11/24/10

Fernand Khnopff, The Sphinx or The Caresses (Kunst - Die Zärtlichkeit der Sphinx)


Musée Royaux des Beaux-Arts, Brussels

Date: 1896
Technique: Oil on canvas, 50 × 150 cm

On one level, it seems likely that this painting was inspired by Honoré de Balzac's story "A Passion in the Desert." It recounted the strange love that developed between a soldier of Napoleon's army, lost in the Egyptian wastes, and a female panther. Balzac described the animal's sinuous body and movements, her spots and ringed tail, and the soldier's caresses.

But of course this is not a panther, not even a cheetah, though Khnopff painted a cheetah's body. This is a sphinx. Enigmatic and dangerous, it was one of the common guises for a fin-de-siècle femme fatale. Through mythology or the mysterious Orient, women could be presented as exotic and voluptuous -- that is, in ways that were subject to deeply felt anxieties but whose representation lay outside the boundaries of convention. In the popular imagination, even in the scientific literature, women were not regarded as fully rational beings, and their impulses, unchecked, posed a threat. Consider art nouveau's other femmes fatales: Medusa, the snake-haired Gorgon, whose look turned men to stone, and Salomé, whose dance was rewarded with the head of John the Baptist.

The sphinx devoured all who failed to answer her riddle: "What walks on four legs, two legs, and three legs?" So it is natural to see Khnopff's youth as Oedipus, who answered her: "Man, crawling as a baby, walking an adult, and using a cane when old." Already in ancient times, the sphinx had come to represent knowledge, of good and evil, life and death. In William Butler Yeats' poem, "The Double Vision of Michael Robartes," she "lashed her tail; her eyes lit by the / moon / gazed upon all things known, all things / unknown, / In triumph of intellect / With motionless head erect."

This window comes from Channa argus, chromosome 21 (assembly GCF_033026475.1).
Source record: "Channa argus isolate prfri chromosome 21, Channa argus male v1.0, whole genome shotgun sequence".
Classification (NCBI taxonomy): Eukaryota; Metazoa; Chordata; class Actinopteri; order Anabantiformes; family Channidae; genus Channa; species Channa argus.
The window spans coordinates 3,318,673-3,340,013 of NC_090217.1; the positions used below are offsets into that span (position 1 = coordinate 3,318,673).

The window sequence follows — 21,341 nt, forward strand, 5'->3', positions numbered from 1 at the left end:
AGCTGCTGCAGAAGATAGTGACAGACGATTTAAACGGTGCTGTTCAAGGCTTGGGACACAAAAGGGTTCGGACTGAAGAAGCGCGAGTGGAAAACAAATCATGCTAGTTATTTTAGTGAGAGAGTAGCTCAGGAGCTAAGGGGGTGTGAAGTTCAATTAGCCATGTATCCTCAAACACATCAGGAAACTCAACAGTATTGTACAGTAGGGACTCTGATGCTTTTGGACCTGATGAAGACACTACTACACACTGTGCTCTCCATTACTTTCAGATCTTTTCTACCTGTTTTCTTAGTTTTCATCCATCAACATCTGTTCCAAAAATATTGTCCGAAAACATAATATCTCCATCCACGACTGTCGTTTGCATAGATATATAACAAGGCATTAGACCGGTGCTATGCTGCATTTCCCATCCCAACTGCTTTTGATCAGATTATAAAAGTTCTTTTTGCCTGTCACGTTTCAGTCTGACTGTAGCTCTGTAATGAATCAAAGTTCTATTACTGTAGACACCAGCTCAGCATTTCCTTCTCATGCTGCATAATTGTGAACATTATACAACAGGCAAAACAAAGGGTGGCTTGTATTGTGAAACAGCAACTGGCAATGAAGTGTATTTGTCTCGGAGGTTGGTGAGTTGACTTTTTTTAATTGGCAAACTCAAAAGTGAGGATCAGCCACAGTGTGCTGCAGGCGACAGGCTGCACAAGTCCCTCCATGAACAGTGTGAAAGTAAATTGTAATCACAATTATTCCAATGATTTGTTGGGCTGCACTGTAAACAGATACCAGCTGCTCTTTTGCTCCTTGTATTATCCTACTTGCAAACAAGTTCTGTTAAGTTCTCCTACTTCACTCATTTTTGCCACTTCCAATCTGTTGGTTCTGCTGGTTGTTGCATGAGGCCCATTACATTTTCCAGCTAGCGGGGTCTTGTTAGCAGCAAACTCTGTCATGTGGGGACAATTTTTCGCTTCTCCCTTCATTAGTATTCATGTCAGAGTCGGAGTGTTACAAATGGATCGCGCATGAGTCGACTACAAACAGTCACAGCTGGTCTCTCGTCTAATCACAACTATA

In another way, the youth can be seen as a symbolic portrait of the artist, and the painting as alluding to art itself. At times it has been called L'Art. The pansy above the youth's ear (in French pensée means both "pansy" and "thought") was an emblem Khnopff sometimes used as his signature. The sphinx (like almost all of Khnopff's females) resembles the artist's sister Margueritte. For that matter, the youth resembles her as well, and this androgyny accounts for much of the painting's unsettling effect. Androgyny was central to the notion of art espoused by Khnopff's friend Joséphin Péladan, a novelist, spiritualist, and descendant, he claimed, of the Magi. In art alone could the union of male and female -- creation -- be complete. Khnopff has been called a "painter of the invisible," his images merely physical expressions of an idea.

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